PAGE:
A small number of these languages are fairly well-described and a relatively sizeable bulk of literature exist on and in them (see, for instance, the various webresources available for African languages).
The large majority of African languages, however, are poorly described, if at all, and there is virtually no written literature at all written either in them or about them.
www.african.gu.se /research/elbiblio.html   (373 words)

 African Languages
T\venty five African languages are spoken in Botswana, but the majority language, Setswana, a Bantu language, is the mother tongue of some 85 percent of the population and is spoken as a second language by a further nine percent.
The main languages are Amharic, Oromo, Tigrinya and Somali, with Amharic as the lingua franca being spoken as a first language by approximately 28 percent of the population and as a second language by a further 40 percent.
It is estimated that 13 indigenous languages are spoken in Malawi, The 1966 population census indicated that Chichewa was the majority language, spoken as a native language by 50.2 percent of the population and as a second language by a further 25 percent.
chora.virtualave.net /afrilang1.html   (10097 words)

 African Languages
Currently, African language instructions within AAAS is offered by 4 instructors and 2 tenured faculty members: Associate Professor Alamin Mazrui, whose research and teaching focus on Swahili language and literature; and Associate Professor Lupenga Mphande, a specialist in Southern Bantu languages and a certified ACTFL evaluator who coordinates the African languages program.
In addition to Mazrui and Mphande, there are 2 African languages specialists in the Department of Linguistics: Professor David Odden, a renowned scholar and expert on the phonology and grammar of several Bantu languages, and Professor Donald Winford, a sociolinguist with a strong interest in African languages.
To fulfill the language requirements of their departments or colleges, students must demonstrate oral and written proficiency beyond the lower intermediate levels, which is demonstrated by successfully completing 4 quarters of instruction.
cas.osu.edu /african_languages.htm   (1192 words)

 African Languages
The African Languages Program is a unit in the Department of Comparative Literature.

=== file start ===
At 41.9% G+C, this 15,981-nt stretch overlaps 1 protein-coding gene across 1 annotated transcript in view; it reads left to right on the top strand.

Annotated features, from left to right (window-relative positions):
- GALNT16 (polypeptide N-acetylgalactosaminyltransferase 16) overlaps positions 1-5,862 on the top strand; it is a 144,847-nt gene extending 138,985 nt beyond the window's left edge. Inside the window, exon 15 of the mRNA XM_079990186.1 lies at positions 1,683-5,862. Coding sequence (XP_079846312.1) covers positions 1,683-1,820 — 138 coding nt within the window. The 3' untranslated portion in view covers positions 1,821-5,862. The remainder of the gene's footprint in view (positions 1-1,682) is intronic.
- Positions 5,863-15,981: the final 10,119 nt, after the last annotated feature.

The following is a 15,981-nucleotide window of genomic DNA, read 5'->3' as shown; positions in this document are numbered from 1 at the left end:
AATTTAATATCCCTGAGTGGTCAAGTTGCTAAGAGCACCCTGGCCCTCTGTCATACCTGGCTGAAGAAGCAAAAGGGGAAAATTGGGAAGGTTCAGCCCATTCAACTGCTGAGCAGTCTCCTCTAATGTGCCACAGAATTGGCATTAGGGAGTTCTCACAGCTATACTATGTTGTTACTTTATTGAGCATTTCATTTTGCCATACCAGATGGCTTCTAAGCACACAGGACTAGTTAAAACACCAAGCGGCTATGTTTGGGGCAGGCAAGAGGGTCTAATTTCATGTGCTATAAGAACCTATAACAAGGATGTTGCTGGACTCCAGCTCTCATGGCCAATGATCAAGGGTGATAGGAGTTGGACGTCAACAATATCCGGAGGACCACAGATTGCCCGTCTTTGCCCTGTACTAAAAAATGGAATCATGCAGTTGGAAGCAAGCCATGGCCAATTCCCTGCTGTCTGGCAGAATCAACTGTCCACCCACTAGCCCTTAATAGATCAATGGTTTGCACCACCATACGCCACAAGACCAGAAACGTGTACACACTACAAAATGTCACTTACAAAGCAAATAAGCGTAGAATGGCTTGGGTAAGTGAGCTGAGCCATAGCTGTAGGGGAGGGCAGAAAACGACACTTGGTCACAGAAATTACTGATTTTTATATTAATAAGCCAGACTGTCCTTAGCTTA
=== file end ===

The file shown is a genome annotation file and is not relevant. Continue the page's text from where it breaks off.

For the time being, 3 languages, Swahili, Yoruba and Zulu, are being taught at the elementary, intermediate, and advanced levels.
The goal is to increase the number of African languages taught at UGA by introducing additional languages from South Africa (preferably Shona) and one from West Africa (preferably Hausa).
www.uga.edu /aflang   (0 words)

 AllRefer.com - African languages (Language And Linguistics) - Encyclopedia
African languages, geographic rather than linguistic classification of languages spoken on the African continent.
Some 50 African languages have more than half a million speakers each, but many others are spoken by relatively few people.
Tonality is a common feature of indigenous African languages.
reference.allrefer.com /encyclopedia/A/Africanlng.html   (373 words)

 African Language Handbook - Introduction (ASC)(MSU)
This fact alone explains why language in Africa must be seen in a very different perspective from that usually taken in the West, where we are accustomed to thinking in terms of one or possibly two languages per nation; in Africa, one finds an average of around 37 languages spoken per country.
The 30 group B languages have a speakership of at least one million and are either significant regional languages of large countries or are spoken in two or more smaller countries.
Because of the enormous task of ranking some 2,000 languages and the difficulty in obtaining accurate and unambiguous demographic information, especially as regards population, categories B and C in particular should be regarded as "open." Thus, when it is shown that a language fits the criteria for another group, it should be reclassified accordingly.